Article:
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在线翻译:
szdaily -> Culture
Impressive artwork shown at SZ biennale
    2017-October-26  08:53    Shenzhen Daily

Cao Zhen

caozhen0806@126.com

FOURTY-FIVE artists from Shenzhen and partner cities are showcasing their paintings, installations, sculptures and videos at “City As Museum: The Second Shenzhen Biennale of Contemporary Art” exhibition at two venues in OCT-LOFT in Nanshan District.

Organized by the Shenzhen Literature and Art Federation, Shenzhen Fine Artists Association and Shangqi Art, the biennale focuses on “city” and fine-tuning the art museums’ positioning. Along with the exhibition, a discussion was held Oct. 20 by art museum curators and gallery managers from Shenzhen, Guangzhou, Beijing, Hong Kong and Shanghai. A research project focusing on Shenzhen enterprises funding culture and art was also introduced, since many real estate companies have been engaged in building art museums, galleries or cultural spaces in lieu of a boom in industrial and residential construction.

The artists and curators believe that developing art museums needs open-minded policies from the local government, capital support from enterprises and participation from artists and art communities.

“The biennale also examines the condition of Shenzhen’s contemporary art scene and many artists involved in the exhibition are from local galleries,” said the biennale curator Yang Yong. “Contemporary art reflects current social ideology. We hope visitors from all walks of life will be able to form a unique understanding from different perspectives.”

The biennale invited international art curator and critic Hou Hanru, OCAT Shenzhen curator Luan Qian, Artron Art Group chairman Wan Jie, Asia Art Archive co-founder and director Claire Hsu, artist and Shangqi Art founder Yang Yong, Beijing Yang Gallery founder and artistic director Yang Yang and Guangdong Times Museum curator Zhao Qie as the developmental committee members.

The exhibition features both emerging artists and established names. Two-thirds of the exhibitors are Shenzhen artists.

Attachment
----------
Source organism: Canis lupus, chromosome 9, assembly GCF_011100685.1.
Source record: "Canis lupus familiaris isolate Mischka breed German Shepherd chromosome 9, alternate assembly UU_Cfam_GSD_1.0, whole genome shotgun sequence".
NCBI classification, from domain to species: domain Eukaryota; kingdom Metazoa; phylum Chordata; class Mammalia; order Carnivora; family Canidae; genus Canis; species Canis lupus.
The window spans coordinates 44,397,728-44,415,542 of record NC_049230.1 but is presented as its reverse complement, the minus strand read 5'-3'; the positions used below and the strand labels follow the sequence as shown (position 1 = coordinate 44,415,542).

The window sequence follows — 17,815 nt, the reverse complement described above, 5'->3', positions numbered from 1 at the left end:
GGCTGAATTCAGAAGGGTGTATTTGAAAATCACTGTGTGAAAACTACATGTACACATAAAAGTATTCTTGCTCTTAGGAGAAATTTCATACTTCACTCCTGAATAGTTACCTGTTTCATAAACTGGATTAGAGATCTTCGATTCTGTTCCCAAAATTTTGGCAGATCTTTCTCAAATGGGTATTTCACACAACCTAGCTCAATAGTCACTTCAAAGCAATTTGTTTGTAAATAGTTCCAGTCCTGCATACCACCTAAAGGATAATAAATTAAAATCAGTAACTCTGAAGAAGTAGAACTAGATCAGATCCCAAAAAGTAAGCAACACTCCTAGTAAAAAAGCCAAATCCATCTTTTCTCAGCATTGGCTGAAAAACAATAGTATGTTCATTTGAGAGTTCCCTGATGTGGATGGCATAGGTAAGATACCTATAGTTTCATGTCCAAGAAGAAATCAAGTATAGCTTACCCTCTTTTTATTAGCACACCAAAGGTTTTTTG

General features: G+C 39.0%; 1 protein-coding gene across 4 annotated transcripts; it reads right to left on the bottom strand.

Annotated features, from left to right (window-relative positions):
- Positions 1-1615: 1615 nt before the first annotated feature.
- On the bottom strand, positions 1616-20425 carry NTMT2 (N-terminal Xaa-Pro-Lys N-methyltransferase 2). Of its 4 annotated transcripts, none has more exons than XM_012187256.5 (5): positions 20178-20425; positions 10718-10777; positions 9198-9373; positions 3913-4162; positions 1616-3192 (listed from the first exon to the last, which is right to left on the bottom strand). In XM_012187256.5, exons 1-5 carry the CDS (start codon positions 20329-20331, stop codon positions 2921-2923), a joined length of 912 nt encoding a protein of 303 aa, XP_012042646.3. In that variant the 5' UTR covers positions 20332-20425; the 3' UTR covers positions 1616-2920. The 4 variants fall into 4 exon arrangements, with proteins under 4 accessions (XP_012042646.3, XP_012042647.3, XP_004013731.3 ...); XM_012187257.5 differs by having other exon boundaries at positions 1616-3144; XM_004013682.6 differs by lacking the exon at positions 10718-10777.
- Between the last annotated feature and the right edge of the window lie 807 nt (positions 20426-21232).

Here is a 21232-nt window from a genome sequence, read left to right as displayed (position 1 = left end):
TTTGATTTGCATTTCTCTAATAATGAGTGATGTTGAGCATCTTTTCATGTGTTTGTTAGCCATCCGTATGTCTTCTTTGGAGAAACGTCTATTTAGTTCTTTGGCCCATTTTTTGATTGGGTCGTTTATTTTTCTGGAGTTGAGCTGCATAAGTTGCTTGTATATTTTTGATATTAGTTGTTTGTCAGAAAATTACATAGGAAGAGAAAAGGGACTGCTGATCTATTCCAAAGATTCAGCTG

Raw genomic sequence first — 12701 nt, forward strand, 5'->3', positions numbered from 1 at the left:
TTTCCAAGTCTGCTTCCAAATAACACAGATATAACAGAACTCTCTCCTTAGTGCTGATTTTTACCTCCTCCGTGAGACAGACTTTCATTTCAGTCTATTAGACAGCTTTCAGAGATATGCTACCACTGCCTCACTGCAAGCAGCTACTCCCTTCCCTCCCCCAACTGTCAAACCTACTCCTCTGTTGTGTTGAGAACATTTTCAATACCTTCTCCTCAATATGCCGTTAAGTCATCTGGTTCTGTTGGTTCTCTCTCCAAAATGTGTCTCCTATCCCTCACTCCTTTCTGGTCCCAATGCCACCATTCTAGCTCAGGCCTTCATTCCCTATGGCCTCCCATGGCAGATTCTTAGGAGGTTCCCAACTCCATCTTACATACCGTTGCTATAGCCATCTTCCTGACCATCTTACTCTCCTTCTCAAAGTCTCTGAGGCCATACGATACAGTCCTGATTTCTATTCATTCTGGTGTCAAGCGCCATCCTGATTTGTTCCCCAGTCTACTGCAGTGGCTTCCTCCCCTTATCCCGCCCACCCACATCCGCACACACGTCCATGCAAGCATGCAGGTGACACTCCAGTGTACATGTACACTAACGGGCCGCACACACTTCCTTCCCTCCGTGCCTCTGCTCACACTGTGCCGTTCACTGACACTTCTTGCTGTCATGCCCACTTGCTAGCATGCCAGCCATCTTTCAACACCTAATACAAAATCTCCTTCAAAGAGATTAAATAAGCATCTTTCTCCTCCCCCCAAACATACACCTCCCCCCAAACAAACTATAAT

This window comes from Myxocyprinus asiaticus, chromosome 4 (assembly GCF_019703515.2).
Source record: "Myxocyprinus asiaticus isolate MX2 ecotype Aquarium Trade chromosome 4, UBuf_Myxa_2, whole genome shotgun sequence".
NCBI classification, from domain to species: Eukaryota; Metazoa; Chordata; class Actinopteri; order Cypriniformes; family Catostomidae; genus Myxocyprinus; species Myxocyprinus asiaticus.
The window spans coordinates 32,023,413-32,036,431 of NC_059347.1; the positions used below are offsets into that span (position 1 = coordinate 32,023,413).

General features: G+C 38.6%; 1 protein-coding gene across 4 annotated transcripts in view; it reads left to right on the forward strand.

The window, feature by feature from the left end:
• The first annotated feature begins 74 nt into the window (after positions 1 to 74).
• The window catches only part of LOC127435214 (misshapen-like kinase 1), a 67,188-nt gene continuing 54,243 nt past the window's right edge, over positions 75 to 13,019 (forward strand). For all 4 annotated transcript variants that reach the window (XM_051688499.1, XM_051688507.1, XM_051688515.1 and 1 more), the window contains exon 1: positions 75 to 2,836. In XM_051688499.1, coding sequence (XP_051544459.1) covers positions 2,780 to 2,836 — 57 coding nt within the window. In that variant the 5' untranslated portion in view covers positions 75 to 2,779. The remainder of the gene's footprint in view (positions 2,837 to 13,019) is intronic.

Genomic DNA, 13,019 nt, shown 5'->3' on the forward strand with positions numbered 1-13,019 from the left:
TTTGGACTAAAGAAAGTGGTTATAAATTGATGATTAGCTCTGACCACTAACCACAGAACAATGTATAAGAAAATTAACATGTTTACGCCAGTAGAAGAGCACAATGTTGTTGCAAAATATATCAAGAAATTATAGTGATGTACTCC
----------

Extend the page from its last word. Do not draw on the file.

In Beijing-based artist Fang Lijun’s woodcut print series “2016,” visitors can admire his trademark “bald head” subjects, a stylistic trait he has used in his art for more than 20 years. A most sought-after contemporary artist, Fang’s art expresses freedom and integrity in two different settings: traditional and modern era, and the will of making a change. He once explained that through these bald figures, he is sending a message about morality and how people define what is normal based on physical appearance rather than internal moral character.

Shenzhen-based artist Xue Yang’s “You Are the Future” combines a sculpture, videos and photographs to express the relationship between individuals and the world. “Essentially, humans are lonely but we should face the relationship between loneliness and dependency thoughtfully,” said Xue.

Another artist from Shenzhen, Li Rongwei, hangs a set of acrylic plates on the ceiling in his installation “20170519” to reflect the colors of the city. “In my early years in Shenzhen, I lived in the luxuriantly green Overseas Chinese Town, but in the Metro, the color schemes are gray and cold. When you go to food streets or business areas, resplendent neon lights and LED signs strike your eyes. So I compiled these colorful plates to reverberate a lively consumer society,” said Li.

Young Beijing artist Zhang Xinyi plays with classical oil paintings in her “Icon” series. She uses simple cartoon-like strokes and bright, warm colors to reproduce famous paintings, such as Monet’s “The Luncheon on the Grass,” Raphael’s “The Three Graces,” Botticelli’s “The Birth of Venus” and Caravaggio’s “Salome With the Head of John the Baptist.”

“Nowadays, people can look up classical paintings on the Internet, but it only provides an ambiguous outline of the work, not the details of the masterpieces. Under the influence of cyber aesthetics, I created the ‘Icon’ series by keeping the main plot of each masterpiece using friendly warm colors and simple strokes, and throwing away the details of the classics,” said Zhang. “Historically, an ‘icon’ was a religious work of art in Medieval churches. Now in computing, an ‘icon’ is a pictogram or ideogram displayed on a computer screen to help the user navigate a computer system or mobile device. So my ‘Icon’ series acts like a link between the modern and the classical.”

At the exhibition, visitors can use WeChat mini-app “博物官” to scan paintings and get detailed Chinese-language description of the artworks.

Dates: Until Nov. 19

Hours: 10 a.m.-5:30 p.m., closed Mondays

Venue: C2 Hall and C-8 J Space, North Area, OCT-LOFT, Nanshan District (南山区华侨城创意文化园北区C2展厅和C-8栋君瑞汇当代艺术空间)

Metro: Line 2, Qiaocheng North Station (侨城北站), Exit B

 

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Shenzhen Daily E-mail:szdaily@szszd.com.cn